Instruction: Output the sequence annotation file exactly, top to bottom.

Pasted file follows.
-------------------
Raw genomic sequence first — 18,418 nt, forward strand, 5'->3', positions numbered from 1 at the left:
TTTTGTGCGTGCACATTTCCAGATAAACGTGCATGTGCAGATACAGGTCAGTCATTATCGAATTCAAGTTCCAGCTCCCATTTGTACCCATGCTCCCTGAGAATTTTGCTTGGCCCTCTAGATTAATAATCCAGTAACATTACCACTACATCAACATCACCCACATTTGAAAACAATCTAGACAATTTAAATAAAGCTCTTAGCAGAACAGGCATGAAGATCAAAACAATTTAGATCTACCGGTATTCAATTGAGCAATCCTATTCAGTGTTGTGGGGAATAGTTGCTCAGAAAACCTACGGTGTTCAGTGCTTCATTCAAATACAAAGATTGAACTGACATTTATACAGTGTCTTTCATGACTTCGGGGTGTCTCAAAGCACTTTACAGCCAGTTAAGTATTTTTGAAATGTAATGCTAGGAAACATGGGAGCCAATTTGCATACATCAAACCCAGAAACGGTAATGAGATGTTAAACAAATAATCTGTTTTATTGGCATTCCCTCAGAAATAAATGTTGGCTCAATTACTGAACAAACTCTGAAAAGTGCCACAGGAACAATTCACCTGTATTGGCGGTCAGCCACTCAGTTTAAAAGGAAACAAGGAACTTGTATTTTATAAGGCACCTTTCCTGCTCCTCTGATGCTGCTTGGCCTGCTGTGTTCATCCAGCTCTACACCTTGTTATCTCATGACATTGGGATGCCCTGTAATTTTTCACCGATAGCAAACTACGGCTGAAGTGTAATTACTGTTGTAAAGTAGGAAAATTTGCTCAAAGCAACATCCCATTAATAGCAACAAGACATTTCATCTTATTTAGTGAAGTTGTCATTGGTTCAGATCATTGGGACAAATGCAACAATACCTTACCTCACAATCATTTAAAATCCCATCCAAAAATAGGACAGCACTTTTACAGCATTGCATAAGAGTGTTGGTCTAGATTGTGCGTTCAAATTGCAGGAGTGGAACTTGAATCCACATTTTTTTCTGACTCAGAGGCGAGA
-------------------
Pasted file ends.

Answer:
Raw genomic sequence first — 18,418 nt, forward strand, 5'->3', positions numbered from 1 at the left:
TTTTGTGCGTGCACATTTCCAGATAAACGTGCATGTGCAGATACAGGTCAGTCATTATCGAATTCAAGTTCCAGCTCCCATTTGTACCCATGCTCCCTGAGAATTTTGCTTGGCCCTCTAGATTAATAATCCAGTAACATTACCACTACATCAACATCACCCACATTTGAAAACAATCTAGACAATTTAAATAAAGCTCTTAGCAGAACAGGCATGAAGATCAAAACAATTTAGATCTACCGGTATTCAATTGAGCAATCCTATTCAGTGTTGTGGGGAATAGTTGCTCAGAAAACCTACGGTGTTCAGTGCTTCATTCAAATACAAAGATTGAACTGACATTTATACAGTGTCTTTCATGACTTCGGGGTGTCTCAAAGCACTTTACAGCCAGTTAAGTATTTTTGAAATGTAATGCTAGGAAACATGGGAGCCAATTTGCATACATCAAACCCAGAAACGGTAATGAGATGTTAAACAAATAATCTGTTTTATTGGCATTCCCTCAGAAATAAATGTTGGCTCAATTACTGAACAAACTCTGAAAAGTGCCACAGGAACAATTCACCTGTATTGGCGGTCAGCCACTCAGTTTAAAAGGAAACAAGGAACTTGTATTTTATAAGGCACCTTTCCTGCTCCTCTGATGCTGCTTGGCCTGCTGTGTTCATCCAGCTCTACACCTTGTTATCTCATGACATTGGGATGCCCTGTAATTTTTCACCGATAGCAAACTACGGCTGAAGTGTAATTACTGTTGTAAAGTAGGAAAATTTGCTCAAAGCAACATCCCATTAATAGCAACAAGACATTTCATCTTATTTAGTGAAGTTGTCATTGGTTCAGATCATTGGGACAAATGCAACAATACCTTACCTCACAATCATTTAAAATCCCATCCAAAAATAGGACAGCACTTTTACAGCATTGCATAAGAGTGTTGGTCTAGATTGTGCGTTCAAATTGCAGGAGTGGAACTTGAATCCACATTTTTTTCTGACTCAGAGGCGAGA